Evaluating the Evaluation of Cancer Driver Genes

BioRxiv : the Preprint Server for Biology
Collin TokheimRachel Karchin


Sequencing has identified millions of somatic mutations in human cancers, but distinguishing cancer driver genes remains a major challenge. Numerous methods have been developed to identify driver genes, but evaluation of the performance of these methods is hindered by the lack of a gold standard, i.e., bona fide driver gene mutations. Here, we establish an evaluation framework that can be applied when a gold standard is not available. We used this framework to compare the performance of eight driver gene prediction methods. One of these methods, newly described here, incorporated a machine learning-based ratiometric approach. We show that the driver genes predicted by each of these eight methods vary widely. Moreover, the p-values reported by several of the methods were inconsistent with the uniform values expected, thus calling into question the assumptions that were used to generate them. Finally, we evaluated the potential effects of unexplained variability in mutation rates on false positive driver gene predictions. Our analysis points to the strengths and weaknesses of each of the currently available methods and offers guidance for improving them in the future.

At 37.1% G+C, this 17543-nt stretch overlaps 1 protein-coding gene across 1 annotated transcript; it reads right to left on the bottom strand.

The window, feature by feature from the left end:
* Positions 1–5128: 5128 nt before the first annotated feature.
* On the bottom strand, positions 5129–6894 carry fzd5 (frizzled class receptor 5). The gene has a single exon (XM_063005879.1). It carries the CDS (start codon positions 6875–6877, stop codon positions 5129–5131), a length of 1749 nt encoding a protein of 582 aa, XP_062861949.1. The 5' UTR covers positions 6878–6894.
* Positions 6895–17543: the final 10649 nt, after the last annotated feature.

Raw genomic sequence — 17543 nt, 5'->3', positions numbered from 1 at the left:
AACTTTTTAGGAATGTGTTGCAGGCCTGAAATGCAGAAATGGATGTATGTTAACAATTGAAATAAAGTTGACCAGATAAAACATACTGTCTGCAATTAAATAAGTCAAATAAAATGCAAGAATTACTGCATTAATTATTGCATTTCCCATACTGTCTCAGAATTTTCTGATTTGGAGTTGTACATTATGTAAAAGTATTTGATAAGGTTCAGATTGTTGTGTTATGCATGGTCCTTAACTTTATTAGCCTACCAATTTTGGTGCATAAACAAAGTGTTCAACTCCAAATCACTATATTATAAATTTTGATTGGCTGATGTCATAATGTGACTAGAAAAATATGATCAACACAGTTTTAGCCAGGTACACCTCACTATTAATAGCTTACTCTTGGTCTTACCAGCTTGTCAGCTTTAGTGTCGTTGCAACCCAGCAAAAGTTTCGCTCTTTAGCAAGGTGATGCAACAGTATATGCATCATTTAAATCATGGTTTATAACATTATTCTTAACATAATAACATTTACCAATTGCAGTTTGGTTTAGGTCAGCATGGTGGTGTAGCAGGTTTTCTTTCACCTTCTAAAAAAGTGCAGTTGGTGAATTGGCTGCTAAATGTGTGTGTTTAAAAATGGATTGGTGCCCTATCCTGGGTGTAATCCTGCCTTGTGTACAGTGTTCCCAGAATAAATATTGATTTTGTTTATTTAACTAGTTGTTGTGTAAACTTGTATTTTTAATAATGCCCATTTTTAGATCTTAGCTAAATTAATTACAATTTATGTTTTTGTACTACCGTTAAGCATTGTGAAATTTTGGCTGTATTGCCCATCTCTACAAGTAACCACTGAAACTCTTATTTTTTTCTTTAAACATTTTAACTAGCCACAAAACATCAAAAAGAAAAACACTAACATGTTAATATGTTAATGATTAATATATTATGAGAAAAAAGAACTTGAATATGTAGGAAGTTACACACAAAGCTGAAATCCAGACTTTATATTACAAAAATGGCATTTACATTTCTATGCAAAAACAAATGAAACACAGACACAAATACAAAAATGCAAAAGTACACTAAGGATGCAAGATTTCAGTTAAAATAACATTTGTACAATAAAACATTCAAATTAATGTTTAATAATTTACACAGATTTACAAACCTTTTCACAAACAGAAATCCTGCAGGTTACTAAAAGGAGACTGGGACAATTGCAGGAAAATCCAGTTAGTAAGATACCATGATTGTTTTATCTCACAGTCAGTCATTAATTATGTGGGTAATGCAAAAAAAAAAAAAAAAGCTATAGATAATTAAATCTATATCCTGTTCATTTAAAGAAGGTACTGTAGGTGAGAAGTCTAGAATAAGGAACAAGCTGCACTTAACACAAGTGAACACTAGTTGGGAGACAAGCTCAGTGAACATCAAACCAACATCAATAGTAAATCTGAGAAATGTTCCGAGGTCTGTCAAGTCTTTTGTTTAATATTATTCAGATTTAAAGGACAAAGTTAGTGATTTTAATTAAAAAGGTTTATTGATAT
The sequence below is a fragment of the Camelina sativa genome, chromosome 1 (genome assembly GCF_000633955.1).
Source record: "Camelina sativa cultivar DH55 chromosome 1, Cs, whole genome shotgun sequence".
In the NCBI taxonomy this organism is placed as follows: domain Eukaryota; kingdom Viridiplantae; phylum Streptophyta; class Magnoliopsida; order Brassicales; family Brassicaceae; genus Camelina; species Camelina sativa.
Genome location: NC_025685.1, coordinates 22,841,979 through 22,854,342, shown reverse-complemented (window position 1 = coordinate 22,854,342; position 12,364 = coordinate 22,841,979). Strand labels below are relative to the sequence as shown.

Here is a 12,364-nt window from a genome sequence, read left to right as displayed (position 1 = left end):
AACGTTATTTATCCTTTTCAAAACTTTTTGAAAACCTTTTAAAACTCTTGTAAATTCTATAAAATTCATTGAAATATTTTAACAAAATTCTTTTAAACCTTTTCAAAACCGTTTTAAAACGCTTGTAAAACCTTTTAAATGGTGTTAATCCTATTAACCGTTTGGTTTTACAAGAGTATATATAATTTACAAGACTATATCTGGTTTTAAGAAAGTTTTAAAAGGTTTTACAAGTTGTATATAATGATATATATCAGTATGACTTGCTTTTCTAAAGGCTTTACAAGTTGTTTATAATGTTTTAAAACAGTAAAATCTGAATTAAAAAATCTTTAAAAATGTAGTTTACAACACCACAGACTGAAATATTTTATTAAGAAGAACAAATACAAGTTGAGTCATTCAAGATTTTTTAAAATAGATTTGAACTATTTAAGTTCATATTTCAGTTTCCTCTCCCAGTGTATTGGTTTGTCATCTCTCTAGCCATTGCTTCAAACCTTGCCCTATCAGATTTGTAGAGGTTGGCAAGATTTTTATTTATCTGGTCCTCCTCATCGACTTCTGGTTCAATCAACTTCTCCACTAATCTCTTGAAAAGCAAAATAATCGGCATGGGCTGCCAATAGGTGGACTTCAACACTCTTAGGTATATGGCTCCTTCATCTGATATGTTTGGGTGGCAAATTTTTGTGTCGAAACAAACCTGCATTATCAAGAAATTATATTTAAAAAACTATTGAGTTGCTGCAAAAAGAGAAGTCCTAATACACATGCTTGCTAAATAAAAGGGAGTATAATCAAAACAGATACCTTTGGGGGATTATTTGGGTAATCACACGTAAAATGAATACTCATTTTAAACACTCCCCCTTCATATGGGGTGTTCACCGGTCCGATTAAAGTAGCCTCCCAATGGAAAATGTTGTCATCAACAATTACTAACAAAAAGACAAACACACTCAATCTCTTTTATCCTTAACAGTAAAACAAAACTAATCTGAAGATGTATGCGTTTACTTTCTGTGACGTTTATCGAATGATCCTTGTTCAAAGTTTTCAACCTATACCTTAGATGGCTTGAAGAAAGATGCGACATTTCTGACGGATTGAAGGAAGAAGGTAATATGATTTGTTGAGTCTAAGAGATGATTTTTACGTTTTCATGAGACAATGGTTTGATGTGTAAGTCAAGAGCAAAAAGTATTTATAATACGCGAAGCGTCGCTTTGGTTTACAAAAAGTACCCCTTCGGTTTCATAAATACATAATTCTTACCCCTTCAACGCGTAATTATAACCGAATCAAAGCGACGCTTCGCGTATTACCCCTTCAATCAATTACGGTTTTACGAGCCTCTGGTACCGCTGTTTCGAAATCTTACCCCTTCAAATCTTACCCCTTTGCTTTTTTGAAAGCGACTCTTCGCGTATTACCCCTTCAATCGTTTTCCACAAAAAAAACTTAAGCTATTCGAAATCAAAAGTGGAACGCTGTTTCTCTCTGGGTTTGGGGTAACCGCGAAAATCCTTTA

Related Concepts

Somatic Mutation
Nucleic Acid Sequencing
Gene Mutation
Malignant Neoplasms

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